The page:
A new study suggests bones found on a Pacific Island in 1940 were likely those of famous American pilot Amelia Earhart.
If true, the findings would end a long debate over what happened to Earhart. She disappeared in 1937 over the southern Pacific Ocean. At the time, Earhart was attempting to become the first woman to fly around the world. She was 39 years old.
Her navigator, Fred Noonan, was also on the plane that disappeared.
In 1940, a group of bones was discovered on the Pacific island of Nikumaroro. Some believed the bones belonged to Earhart. But a scientist who took measurements at the time concluded that they belonged to a man who did not match the description of Noonan.
The bones were later lost. All that survived were seven measurements. They showed the size of the skull and of bones from the arm and leg.
In 2015, researchers completed a new analysis based on the measurements. Those researchers said their findings confirmed the earlier conclusion – the bones did not belong to Earhart or Noonan.
But the new study – appearing in the publication Forensic Anthropology – challenges those findings. Richard Jantz led the study. He is an anthropologist from the University of Tennessee.
Jantz said his study provides evidence that "strongly supports" the bones belonged to Earhart. The bones are consistent with Earhart in all respects we know or can reasonably infer, he wrote in the study.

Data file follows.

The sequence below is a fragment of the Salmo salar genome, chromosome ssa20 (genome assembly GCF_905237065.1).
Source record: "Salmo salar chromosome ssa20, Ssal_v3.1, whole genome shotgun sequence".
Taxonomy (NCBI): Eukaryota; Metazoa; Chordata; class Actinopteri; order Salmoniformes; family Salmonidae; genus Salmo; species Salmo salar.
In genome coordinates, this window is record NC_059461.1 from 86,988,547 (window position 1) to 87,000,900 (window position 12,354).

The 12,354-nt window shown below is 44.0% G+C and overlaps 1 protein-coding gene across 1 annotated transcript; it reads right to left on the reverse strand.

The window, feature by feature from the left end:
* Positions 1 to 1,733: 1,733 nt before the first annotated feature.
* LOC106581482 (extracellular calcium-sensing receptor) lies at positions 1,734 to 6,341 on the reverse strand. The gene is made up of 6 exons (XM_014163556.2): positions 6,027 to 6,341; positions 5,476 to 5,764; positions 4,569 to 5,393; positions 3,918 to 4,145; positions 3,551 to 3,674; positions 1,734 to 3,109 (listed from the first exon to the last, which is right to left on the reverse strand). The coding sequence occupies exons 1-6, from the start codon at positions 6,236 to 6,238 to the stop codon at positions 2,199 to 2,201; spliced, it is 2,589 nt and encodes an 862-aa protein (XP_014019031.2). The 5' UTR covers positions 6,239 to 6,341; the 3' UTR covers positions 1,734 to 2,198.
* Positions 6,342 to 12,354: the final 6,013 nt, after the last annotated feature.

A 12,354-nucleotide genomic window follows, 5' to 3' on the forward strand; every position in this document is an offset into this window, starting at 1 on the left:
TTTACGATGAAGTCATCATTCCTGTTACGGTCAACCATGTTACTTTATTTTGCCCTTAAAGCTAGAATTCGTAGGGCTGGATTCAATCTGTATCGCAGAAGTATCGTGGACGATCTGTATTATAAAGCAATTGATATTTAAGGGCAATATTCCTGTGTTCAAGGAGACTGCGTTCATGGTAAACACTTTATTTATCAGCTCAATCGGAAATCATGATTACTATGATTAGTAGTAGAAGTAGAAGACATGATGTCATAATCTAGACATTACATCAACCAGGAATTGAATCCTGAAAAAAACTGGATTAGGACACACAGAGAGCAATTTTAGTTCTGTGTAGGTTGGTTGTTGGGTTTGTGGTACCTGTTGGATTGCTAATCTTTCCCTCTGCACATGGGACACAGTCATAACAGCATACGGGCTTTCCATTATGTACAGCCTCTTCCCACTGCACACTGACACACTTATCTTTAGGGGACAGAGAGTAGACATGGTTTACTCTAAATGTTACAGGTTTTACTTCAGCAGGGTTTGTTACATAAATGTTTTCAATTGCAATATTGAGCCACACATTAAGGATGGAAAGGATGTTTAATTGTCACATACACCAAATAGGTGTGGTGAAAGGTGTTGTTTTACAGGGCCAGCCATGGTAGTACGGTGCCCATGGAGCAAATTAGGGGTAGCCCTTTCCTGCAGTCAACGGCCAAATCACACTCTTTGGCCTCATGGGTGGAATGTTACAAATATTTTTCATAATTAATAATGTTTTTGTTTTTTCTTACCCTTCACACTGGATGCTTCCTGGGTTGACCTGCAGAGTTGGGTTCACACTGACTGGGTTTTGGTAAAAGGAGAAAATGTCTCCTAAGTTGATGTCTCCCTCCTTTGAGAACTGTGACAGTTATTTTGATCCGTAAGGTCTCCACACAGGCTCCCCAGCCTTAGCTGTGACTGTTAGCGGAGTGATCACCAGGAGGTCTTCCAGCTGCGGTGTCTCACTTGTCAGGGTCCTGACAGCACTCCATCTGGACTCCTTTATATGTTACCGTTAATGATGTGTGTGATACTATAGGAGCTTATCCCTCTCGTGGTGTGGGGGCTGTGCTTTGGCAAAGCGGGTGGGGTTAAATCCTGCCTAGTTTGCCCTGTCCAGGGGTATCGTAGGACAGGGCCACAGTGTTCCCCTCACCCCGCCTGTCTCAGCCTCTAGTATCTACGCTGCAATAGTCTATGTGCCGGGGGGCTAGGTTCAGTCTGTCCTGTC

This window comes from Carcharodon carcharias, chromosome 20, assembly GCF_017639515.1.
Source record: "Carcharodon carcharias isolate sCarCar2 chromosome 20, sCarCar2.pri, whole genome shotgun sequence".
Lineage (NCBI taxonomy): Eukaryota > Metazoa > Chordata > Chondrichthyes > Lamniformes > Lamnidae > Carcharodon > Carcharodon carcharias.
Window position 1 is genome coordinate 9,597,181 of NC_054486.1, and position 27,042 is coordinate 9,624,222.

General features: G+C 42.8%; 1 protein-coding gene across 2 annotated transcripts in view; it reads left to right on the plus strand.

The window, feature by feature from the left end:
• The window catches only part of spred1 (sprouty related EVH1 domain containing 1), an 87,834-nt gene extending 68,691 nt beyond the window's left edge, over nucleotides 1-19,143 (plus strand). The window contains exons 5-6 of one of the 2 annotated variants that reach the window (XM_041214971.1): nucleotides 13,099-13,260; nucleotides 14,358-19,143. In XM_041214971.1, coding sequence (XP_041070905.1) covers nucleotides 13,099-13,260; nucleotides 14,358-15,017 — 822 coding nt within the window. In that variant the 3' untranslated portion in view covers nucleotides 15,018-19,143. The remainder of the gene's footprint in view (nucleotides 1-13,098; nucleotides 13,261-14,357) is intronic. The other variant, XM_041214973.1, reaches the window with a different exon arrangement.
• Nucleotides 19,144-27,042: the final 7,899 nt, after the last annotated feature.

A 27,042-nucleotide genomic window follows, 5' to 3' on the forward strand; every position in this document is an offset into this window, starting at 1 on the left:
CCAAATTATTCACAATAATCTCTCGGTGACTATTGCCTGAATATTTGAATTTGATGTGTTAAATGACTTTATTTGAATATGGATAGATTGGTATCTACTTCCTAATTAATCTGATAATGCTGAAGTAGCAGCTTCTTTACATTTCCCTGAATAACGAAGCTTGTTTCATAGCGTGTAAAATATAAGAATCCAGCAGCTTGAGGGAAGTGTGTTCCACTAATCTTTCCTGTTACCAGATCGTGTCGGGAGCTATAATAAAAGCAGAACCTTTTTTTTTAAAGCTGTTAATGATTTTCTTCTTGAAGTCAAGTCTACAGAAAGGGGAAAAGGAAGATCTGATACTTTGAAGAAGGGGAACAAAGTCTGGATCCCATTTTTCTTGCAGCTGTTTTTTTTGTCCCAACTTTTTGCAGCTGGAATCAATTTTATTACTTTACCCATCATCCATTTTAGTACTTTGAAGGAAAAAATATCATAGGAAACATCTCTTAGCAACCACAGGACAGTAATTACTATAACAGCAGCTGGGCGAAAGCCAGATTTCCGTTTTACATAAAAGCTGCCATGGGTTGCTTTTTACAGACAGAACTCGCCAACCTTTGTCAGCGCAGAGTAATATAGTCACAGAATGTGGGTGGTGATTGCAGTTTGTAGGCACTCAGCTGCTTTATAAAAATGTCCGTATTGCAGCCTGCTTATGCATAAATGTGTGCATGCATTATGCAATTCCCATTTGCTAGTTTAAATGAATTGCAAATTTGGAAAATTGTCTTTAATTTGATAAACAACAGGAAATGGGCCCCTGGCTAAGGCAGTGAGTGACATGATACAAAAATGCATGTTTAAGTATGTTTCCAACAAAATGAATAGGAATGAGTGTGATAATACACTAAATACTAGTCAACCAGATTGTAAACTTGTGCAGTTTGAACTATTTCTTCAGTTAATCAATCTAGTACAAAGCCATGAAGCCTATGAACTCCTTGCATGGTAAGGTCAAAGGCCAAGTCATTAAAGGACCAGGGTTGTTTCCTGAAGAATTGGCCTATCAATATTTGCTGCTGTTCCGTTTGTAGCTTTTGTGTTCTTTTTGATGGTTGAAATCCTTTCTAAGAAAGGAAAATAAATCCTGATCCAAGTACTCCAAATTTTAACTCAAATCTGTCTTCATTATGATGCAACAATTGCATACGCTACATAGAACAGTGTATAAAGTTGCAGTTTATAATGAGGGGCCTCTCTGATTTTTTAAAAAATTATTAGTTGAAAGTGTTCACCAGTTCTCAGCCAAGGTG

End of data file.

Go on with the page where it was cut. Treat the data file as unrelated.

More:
During his research, Jantz compared the bone measurements to photographs and examinations of Earhart's clothing. He says that until new evidence is presented that the bones are not those of Amelia Earhart, the most convincing argument is that they are hers.
Ever since Earhart's plane disappeared in 1937, people have sought to learn what happened to the plane and its crew.
The plane had left from what is now Papua New Guinea. The next goal of the flight was to reach Howland Island - about 4,000 kilometers to the east. But Earhart and Noonan never arrived there.
Flight experts decided the plane must have crashed in the sea after using up all its fuel. Searchers found no other explanation.
But observers have long shared rumors about what really happened. One unconfirmed report said Earhart had made her final flight while working as an American spy. The story claimed then-President Franklin D. Roosevelt had asked her to observe Japanese activity in the Pacific.
At the time, U.S. relations with Japan were tense. In 1941, Japan bombed the American military base at Pearl Harbor, Hawaii. The attack led to America's involvement in World War II.
Another report suggested Japanese forces or civilians had rescued Earhart and taken her to Japan. This rumor, or similar ones, said she died there.
Still another rumor claimed she was freed after the war ended. It claimed that she lived under another name in the United States.
I'm Bryan Lynn.